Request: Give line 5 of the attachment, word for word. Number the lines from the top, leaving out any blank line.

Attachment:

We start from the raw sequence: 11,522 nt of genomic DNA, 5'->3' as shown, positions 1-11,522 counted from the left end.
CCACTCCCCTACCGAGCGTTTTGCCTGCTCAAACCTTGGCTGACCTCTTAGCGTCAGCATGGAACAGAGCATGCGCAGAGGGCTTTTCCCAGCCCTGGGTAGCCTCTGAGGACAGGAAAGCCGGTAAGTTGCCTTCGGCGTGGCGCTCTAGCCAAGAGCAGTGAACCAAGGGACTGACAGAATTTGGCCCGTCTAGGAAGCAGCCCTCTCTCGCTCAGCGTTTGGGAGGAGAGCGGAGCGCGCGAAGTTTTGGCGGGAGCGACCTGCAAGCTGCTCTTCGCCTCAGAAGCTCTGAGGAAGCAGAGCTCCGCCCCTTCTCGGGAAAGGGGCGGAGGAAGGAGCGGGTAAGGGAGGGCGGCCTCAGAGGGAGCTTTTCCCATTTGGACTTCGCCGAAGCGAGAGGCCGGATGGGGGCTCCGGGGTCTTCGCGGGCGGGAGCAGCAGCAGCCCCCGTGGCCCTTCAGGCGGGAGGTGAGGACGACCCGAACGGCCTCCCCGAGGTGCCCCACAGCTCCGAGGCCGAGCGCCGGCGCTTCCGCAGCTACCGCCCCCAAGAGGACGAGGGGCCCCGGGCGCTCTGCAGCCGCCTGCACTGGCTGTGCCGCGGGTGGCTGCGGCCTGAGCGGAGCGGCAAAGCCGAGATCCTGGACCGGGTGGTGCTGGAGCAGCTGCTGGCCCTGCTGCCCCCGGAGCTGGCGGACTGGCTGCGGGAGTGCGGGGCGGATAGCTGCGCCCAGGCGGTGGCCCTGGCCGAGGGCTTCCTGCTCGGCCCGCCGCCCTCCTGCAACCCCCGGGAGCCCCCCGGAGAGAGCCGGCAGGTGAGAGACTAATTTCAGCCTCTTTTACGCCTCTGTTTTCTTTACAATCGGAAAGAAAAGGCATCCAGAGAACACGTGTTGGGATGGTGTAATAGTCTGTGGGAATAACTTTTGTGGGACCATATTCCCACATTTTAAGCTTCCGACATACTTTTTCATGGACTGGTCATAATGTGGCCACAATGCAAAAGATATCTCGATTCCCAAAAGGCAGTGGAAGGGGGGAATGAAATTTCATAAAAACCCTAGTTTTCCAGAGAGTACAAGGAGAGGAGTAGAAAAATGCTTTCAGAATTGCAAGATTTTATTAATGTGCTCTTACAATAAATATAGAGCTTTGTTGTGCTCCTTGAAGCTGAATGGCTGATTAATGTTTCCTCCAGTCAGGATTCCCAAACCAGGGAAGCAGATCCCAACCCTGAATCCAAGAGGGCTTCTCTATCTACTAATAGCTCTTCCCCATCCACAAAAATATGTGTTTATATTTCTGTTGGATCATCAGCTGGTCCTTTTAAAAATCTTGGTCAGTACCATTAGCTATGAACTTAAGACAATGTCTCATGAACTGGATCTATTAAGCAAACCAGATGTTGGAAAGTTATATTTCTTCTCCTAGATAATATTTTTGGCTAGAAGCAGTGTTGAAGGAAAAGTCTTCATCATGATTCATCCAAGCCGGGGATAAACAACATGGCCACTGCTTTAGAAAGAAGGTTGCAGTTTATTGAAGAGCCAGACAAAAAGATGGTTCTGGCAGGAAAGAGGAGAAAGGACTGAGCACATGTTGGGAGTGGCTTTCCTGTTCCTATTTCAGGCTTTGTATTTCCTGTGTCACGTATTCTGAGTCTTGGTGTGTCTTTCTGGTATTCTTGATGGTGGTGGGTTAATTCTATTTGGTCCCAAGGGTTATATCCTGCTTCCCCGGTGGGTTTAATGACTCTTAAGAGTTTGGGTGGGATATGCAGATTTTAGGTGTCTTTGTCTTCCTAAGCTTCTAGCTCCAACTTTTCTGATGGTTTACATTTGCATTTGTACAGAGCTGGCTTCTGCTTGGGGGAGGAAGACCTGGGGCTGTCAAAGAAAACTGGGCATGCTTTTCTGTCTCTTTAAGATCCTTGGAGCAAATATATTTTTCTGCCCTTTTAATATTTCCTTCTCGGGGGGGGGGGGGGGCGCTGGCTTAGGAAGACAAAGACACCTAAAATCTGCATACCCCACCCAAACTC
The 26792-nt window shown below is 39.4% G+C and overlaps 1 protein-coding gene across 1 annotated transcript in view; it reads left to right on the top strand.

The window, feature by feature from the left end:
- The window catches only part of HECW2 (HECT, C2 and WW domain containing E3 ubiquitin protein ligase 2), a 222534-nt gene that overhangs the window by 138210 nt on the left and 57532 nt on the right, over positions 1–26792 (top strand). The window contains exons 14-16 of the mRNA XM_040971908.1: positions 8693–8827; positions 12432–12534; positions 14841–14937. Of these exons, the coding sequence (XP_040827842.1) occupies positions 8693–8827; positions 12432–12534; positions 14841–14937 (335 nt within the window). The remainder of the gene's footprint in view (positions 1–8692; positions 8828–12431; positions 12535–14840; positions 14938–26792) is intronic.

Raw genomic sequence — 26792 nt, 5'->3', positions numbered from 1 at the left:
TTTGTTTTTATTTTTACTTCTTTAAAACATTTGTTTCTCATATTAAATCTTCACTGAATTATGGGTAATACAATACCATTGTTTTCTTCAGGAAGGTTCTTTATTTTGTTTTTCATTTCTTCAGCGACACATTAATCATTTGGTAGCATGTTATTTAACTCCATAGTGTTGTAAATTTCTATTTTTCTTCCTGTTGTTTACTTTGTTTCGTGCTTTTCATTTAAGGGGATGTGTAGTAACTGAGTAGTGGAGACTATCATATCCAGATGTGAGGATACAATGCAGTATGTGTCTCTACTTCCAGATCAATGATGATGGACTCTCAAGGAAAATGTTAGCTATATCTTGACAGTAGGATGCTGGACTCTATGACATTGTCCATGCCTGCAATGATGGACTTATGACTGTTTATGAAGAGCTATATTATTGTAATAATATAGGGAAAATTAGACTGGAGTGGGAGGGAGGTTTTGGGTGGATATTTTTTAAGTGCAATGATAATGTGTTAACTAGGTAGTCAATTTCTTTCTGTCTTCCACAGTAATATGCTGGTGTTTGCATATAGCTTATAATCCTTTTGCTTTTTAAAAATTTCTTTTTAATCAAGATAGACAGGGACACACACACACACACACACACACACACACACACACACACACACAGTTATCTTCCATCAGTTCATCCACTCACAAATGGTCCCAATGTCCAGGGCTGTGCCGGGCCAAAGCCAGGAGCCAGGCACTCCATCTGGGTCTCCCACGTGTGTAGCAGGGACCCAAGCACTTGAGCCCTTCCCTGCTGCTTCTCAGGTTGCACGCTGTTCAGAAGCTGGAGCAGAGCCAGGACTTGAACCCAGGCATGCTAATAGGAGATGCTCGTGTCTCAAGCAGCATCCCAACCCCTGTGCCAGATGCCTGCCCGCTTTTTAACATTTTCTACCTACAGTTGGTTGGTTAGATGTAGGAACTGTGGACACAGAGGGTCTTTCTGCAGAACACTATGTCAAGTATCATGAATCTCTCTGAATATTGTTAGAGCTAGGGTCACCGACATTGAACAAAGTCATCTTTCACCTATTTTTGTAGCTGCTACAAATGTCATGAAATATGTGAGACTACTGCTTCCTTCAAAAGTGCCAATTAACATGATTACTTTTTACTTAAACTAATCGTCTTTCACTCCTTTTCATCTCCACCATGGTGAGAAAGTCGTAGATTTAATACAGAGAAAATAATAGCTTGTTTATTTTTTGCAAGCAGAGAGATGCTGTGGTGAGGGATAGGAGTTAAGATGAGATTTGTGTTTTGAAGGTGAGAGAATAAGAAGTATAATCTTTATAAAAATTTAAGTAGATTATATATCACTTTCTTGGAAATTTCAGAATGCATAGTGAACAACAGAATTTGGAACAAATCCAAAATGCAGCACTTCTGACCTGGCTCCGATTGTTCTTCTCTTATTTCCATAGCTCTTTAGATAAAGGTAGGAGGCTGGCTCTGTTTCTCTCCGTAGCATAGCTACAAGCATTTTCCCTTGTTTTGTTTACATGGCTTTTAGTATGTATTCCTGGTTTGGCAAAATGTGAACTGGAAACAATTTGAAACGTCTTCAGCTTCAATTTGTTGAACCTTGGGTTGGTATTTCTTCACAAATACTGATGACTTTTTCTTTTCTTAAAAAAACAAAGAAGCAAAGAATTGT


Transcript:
- The window catches only part of HECW2 (HECT, C2 and WW domain containing E3 ubiquitin protein ligase 2), a 222534-nt gene that overhangs the window by 138210 nt on the left and 57532 nt on the right, over positions 1–26792 (top strand). The window contains exons 14-16 of the mRNA XM_040971908.1: positions 8693–8827; positions 12432–12534; positions 14841–14937. Of these exons, the coding sequence (XP_040827842.1) occupies positions 8693–8827; positions 12432–12534; positions 14841–14937 (335 nt within the window). The remainder of the gene's footprint in view (positions 1–8692; positions 8828–12431; positions 12535–14840; positions 14938–26792) is intronic.